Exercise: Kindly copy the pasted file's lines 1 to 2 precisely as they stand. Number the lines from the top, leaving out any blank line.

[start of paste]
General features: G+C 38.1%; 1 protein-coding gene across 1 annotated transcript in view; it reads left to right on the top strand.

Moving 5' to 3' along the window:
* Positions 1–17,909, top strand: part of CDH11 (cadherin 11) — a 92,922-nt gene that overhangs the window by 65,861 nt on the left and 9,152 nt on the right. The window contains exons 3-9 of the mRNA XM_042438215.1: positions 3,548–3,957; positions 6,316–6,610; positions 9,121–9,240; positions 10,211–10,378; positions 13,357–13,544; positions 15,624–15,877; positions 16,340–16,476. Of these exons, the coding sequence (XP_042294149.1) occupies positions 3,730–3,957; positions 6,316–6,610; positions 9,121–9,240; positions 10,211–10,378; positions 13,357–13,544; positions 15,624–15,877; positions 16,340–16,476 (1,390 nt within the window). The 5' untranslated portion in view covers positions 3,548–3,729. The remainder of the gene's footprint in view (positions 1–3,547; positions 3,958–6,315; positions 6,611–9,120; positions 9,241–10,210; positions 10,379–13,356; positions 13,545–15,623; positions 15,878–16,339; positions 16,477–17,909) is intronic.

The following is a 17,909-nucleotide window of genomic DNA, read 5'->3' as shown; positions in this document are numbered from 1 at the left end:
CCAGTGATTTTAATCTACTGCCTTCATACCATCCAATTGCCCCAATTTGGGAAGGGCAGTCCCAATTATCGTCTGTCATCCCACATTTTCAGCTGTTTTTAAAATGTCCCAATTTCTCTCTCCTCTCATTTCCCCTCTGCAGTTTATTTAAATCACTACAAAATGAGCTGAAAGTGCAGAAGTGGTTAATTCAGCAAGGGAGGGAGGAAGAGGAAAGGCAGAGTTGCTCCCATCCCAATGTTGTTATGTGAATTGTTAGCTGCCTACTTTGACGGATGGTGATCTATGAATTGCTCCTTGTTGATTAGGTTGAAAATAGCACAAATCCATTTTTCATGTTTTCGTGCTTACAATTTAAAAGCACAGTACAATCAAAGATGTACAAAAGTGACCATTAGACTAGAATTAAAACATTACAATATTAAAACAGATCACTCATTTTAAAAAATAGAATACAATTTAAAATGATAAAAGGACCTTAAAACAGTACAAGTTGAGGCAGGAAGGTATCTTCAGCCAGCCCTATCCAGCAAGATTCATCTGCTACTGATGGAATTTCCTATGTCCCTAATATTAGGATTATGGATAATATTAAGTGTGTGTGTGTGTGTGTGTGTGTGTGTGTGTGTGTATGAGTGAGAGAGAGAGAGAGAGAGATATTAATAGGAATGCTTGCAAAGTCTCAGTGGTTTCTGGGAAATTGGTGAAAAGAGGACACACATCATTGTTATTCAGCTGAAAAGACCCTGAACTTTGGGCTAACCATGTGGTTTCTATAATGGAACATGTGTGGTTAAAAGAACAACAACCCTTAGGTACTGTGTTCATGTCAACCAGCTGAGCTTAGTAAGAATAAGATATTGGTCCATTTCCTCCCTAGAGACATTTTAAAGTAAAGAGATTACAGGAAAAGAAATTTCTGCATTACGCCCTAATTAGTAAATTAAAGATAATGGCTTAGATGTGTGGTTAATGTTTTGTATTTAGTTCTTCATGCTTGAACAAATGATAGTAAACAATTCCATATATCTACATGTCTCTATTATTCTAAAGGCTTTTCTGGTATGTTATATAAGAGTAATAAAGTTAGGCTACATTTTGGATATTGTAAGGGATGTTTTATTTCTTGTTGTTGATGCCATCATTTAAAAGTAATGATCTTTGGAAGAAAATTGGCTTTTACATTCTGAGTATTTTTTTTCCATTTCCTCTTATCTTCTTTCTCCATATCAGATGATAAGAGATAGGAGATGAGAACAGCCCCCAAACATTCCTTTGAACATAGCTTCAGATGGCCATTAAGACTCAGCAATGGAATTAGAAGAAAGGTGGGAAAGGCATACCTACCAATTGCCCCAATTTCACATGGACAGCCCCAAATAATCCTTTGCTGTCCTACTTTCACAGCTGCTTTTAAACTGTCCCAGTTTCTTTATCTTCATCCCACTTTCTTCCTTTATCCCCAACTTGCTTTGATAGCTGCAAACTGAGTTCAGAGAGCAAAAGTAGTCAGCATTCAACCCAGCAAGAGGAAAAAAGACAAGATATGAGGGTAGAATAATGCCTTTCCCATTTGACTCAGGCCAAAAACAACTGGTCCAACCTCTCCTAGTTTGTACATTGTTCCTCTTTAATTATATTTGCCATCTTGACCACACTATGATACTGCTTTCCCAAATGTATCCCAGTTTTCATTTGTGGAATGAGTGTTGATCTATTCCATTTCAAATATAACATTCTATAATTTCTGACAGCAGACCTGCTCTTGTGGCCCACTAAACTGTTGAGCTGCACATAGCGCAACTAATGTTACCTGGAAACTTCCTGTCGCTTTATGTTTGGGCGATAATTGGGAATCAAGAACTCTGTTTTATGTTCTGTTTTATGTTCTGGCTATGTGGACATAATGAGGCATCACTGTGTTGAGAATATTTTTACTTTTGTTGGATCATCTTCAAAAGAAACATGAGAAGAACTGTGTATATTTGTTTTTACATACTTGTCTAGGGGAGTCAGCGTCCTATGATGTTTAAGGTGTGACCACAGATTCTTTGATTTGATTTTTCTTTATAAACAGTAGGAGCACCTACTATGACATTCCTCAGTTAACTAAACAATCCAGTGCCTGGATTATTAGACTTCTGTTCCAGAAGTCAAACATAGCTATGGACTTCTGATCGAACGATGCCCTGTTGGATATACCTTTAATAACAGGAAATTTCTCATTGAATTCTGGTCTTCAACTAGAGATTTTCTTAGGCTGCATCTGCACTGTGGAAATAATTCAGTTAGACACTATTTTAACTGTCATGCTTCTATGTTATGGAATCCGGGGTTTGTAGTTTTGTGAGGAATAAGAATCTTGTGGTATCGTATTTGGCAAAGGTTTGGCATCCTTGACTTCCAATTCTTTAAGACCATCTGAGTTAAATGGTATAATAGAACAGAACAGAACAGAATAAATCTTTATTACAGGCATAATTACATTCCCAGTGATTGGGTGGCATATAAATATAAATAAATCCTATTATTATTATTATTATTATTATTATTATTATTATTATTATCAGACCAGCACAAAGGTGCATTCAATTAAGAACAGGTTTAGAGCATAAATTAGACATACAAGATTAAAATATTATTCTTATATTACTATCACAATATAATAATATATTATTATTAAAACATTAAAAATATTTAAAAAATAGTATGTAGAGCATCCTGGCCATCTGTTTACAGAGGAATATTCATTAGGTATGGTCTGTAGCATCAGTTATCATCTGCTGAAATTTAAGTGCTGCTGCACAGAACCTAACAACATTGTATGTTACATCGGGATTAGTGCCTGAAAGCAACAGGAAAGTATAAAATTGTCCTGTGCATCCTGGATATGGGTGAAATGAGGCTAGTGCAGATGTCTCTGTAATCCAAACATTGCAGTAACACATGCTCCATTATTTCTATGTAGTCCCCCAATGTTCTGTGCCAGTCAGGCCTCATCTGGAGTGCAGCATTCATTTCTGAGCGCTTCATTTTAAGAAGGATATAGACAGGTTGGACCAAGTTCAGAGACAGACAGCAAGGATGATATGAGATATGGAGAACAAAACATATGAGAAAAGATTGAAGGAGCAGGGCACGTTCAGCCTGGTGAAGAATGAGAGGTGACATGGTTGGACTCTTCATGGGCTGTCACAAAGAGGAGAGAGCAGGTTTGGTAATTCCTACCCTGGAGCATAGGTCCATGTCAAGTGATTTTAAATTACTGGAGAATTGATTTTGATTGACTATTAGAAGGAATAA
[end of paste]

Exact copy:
General features: G+C 38.1%; 1 protein-coding gene across 1 annotated transcript in view; it reads left to right on the top strand.

Moving 5' to 3' along the window: